A special session will combine the Men's Studies in Religion Group and the Childhood Studies in Religion Consultation. The two groups will meet together to consider the theme, "Making of Boys: Religion and the Gender Construction of Boys." As the organizers announce, the session will examine "the impact of religion and religious practices on boys' ways of being and behaving and our shared notions of boyhood." In that session, Susan Ridgely Bales of Carlton College will present, "Training Christian Soldiers: An Analysis of James Dobson's Approach to 'Bringing Up Boys' from 1970 to 2003." Ms. Bales wants to discover the root of Dobson's concern about America's boys, "particularly in terms of their sexuality and their crucial role in the future of Evangelicalism and the nation." According to her analysis, Dobson's writings reveal "constant warnings about homosexuality that grow ever louder and over time these warning(s) have been paired with warnings against male violence and alienation." Ms. Bales states that her intention is to help the group "understand the emphases and desires of Dobson and the other members of Focus on the Family as they search for ways to create Godly families in what they believe is an increasingly secular world."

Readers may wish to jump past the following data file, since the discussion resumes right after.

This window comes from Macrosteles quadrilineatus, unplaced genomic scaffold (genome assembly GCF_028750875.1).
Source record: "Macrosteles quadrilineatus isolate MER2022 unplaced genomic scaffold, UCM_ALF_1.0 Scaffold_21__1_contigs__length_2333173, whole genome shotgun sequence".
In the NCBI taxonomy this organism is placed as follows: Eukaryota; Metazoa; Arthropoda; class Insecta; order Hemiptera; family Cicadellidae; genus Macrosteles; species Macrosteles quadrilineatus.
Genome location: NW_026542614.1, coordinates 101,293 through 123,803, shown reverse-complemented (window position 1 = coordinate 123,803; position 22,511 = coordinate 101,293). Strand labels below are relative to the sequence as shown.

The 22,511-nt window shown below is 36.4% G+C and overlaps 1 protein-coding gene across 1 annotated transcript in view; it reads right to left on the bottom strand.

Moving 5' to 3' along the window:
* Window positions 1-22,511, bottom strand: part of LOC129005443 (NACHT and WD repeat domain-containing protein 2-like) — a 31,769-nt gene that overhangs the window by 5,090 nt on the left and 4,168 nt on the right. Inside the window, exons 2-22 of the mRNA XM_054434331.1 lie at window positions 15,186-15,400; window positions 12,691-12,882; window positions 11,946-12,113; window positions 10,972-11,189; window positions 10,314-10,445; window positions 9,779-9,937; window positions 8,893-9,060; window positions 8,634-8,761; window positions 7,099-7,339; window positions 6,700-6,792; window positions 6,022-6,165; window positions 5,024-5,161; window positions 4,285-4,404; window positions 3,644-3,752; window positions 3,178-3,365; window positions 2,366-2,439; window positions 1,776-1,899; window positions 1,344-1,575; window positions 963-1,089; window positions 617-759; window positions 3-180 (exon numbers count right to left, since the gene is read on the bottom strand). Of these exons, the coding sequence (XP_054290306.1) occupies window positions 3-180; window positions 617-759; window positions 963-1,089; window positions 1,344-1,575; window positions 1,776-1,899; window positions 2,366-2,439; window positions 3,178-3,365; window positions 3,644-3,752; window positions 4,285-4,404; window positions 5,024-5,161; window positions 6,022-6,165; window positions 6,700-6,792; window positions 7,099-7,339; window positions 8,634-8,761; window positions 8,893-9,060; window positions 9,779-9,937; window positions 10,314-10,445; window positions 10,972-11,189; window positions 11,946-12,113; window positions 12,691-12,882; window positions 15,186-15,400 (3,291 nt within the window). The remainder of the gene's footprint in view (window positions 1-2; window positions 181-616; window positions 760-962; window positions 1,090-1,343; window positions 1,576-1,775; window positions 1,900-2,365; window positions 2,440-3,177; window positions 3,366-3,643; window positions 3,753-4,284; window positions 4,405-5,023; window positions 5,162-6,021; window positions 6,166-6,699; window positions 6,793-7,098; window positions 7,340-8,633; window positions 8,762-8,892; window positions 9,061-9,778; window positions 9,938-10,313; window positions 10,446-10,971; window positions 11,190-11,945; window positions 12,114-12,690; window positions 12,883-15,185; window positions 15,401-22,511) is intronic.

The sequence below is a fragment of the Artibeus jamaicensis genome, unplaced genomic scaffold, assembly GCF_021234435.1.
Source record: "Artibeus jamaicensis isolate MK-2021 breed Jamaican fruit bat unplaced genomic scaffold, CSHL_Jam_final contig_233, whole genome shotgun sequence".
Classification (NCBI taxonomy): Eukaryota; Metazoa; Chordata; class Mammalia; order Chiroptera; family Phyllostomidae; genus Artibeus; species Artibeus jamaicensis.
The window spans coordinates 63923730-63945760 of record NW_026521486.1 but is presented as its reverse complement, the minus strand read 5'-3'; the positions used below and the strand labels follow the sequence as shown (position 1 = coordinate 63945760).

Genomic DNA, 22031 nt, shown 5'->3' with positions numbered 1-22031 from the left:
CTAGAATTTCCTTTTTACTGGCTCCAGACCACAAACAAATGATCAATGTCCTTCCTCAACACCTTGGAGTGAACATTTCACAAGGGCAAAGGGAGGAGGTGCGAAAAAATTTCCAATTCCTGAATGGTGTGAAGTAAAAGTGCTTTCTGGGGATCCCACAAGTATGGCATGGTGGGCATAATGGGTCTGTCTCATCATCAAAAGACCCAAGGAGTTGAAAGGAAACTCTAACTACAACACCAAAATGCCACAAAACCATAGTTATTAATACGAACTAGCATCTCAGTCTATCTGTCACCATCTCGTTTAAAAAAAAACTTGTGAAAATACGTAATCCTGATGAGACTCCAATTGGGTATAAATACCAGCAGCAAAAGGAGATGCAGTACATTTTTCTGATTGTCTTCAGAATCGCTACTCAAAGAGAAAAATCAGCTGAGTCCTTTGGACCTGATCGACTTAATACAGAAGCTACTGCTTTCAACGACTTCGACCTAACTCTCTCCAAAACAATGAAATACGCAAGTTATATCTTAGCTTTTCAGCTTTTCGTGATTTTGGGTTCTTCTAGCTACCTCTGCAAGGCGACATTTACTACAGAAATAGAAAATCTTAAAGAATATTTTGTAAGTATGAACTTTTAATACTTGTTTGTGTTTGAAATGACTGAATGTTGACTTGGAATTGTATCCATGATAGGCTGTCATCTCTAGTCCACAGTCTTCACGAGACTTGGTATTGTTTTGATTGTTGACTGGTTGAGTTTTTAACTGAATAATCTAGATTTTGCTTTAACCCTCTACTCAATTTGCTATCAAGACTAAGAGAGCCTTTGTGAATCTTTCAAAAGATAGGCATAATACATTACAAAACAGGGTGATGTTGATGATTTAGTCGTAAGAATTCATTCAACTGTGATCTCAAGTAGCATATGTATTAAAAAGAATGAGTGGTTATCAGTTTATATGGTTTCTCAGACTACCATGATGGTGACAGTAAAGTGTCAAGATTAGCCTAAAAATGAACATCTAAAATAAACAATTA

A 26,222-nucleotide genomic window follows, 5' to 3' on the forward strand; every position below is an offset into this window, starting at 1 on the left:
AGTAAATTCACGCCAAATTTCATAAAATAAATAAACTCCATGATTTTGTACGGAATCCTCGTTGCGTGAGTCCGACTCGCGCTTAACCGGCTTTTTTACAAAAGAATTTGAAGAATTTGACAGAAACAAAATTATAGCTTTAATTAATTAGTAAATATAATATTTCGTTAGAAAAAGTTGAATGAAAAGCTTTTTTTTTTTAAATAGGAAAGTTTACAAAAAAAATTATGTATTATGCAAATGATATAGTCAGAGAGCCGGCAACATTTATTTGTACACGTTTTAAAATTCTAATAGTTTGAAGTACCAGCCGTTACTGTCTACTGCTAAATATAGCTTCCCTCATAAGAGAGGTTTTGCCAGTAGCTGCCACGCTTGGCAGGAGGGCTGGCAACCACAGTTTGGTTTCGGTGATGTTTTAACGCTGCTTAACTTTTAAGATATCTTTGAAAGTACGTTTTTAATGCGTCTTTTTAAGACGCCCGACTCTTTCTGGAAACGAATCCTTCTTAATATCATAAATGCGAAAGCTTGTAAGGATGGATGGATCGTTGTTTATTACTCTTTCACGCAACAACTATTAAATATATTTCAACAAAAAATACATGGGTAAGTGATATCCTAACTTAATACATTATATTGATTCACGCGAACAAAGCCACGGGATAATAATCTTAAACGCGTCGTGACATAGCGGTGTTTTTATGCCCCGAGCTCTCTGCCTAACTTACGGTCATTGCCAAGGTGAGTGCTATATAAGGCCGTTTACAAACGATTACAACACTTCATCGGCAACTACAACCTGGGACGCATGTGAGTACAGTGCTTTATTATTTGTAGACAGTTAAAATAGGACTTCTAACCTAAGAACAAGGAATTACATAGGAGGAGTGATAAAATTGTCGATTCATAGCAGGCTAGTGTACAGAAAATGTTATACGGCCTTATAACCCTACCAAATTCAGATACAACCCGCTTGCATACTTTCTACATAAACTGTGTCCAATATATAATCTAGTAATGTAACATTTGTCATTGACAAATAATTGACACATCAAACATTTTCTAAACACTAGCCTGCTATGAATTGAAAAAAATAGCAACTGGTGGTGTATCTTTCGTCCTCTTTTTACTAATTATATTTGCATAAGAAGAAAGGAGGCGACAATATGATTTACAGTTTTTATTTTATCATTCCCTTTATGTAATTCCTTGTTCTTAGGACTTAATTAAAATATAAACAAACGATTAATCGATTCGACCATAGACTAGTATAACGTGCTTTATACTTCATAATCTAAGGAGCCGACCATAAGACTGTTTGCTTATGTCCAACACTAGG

Ludger Viefhues of Yale University lacks Ms. Bales' subtlety, presenting a paper entitled "On Grace, Sissies, and Exploding Manholes: Normative Masculinity and the Impossible Theology of Boyhood of Focus on the Family." This paper is not for the faint-hearted. Mr. Viefhues considers Focus on the Family's "rhetorical constructions of two distinct homosexualities" and the group's understanding of boyhood as "being in a permanent crisis mode." In such a mode, "the Christian boy has to learn to navigate in his body the conundrum of agency typical for Christian theologies of grace," argues Mr. Viefhues. The boy "has to be actively engaged as a leader and aggressor in the world and passively submissive toward God." According to Mr. Viefhues, "this means that the boy has to be both masculine and feminine, thereby making his body the landscape in which the tensions of self-power and other-power are played out." Still following?